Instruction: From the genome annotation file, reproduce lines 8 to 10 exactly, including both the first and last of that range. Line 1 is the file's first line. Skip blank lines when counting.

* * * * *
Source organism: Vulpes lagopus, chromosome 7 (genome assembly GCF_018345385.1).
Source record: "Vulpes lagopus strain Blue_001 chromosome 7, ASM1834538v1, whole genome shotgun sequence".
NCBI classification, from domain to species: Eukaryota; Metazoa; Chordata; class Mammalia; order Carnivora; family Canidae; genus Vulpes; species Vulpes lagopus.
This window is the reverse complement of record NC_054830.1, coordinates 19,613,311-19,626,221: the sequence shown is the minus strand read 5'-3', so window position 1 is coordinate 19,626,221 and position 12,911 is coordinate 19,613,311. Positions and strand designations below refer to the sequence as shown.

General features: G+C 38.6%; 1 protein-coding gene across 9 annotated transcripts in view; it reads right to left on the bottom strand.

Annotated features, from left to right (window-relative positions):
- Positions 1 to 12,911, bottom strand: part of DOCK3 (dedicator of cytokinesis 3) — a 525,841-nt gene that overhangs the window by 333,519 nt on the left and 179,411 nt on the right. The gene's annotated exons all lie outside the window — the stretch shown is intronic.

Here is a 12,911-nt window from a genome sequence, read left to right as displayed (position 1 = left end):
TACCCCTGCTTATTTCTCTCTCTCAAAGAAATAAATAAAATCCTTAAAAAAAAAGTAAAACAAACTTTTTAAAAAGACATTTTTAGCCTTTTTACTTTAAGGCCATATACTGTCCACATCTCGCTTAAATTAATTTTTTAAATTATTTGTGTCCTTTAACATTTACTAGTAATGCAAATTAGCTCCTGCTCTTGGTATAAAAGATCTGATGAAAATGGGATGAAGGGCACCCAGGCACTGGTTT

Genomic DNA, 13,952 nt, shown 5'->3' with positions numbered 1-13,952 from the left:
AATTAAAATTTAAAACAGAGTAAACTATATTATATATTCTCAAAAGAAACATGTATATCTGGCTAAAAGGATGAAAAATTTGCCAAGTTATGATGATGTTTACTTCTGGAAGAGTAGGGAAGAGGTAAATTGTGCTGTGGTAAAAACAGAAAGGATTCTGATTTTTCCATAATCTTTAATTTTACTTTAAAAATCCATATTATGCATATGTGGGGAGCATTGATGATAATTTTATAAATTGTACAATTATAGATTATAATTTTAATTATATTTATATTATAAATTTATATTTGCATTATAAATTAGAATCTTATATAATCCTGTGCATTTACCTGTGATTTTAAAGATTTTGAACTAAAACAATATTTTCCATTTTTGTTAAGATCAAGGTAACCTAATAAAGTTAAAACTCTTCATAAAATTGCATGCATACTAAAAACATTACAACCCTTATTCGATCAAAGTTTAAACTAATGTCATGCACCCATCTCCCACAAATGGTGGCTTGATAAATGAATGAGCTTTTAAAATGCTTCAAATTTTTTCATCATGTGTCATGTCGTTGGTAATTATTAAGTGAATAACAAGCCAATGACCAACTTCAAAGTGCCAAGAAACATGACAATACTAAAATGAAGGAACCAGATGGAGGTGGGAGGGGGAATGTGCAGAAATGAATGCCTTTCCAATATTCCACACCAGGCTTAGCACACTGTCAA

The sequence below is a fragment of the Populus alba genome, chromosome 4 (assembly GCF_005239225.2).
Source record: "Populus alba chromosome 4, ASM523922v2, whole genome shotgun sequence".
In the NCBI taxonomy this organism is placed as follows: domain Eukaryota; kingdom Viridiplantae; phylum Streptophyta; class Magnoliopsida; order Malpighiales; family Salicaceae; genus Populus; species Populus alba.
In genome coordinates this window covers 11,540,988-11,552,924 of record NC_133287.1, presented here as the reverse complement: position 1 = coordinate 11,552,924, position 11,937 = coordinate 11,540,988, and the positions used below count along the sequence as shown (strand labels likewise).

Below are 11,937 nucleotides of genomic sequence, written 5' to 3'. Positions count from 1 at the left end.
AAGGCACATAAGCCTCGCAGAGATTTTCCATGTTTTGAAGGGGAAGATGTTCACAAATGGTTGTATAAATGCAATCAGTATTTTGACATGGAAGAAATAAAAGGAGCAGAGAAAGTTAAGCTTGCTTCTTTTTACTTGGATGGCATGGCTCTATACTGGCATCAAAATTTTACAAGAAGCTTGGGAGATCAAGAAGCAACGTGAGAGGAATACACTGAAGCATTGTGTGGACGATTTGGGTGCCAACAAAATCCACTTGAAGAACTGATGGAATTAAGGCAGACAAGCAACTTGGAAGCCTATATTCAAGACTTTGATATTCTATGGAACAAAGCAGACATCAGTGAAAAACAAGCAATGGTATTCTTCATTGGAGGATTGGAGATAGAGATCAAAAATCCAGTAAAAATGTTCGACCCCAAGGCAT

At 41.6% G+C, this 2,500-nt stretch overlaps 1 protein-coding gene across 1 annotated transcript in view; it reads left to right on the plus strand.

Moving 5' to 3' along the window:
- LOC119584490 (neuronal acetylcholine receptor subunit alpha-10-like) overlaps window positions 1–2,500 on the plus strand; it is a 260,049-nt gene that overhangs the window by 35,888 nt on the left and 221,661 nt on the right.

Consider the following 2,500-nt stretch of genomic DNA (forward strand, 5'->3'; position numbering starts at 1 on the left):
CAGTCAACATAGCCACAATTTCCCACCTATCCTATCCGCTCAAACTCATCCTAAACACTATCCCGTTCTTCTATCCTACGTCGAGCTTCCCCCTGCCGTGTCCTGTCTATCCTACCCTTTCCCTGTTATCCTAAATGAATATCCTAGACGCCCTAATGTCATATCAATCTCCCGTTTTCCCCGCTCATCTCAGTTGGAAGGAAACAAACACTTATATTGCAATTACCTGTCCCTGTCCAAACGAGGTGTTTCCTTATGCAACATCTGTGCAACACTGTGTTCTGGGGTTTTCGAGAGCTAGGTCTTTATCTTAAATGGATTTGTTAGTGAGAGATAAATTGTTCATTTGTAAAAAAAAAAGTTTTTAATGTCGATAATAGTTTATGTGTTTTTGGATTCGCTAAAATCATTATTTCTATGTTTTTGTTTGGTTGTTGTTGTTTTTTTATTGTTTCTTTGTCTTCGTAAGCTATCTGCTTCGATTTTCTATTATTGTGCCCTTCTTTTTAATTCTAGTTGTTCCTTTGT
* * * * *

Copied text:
Here is a 12,911-nt window from a genome sequence, read left to right as displayed (position 1 = left end):
TACCCCTGCTTATTTCTCTCTCTCAAAGAAATAAATAAAATCCTTAAAAAAAAAGTAAAACAAACTTTTTAAAAAGACATTTTTAGCCTTTTTACTTTAAGGCCATATACTGTCCACATCTCGCTTAAATTAATTTTTTAAATTATTTGTGTCCTTTAACATTTACTAGTAATGCAAATTAGCTCCTGCTCTTGGTATAAAAGATCTGATGAAAATGGGATGAAGGGCACCCAGGCACTGGTTT

Genomic DNA, 13,952 nt, shown 5'->3' with positions numbered 1-13,952 from the left: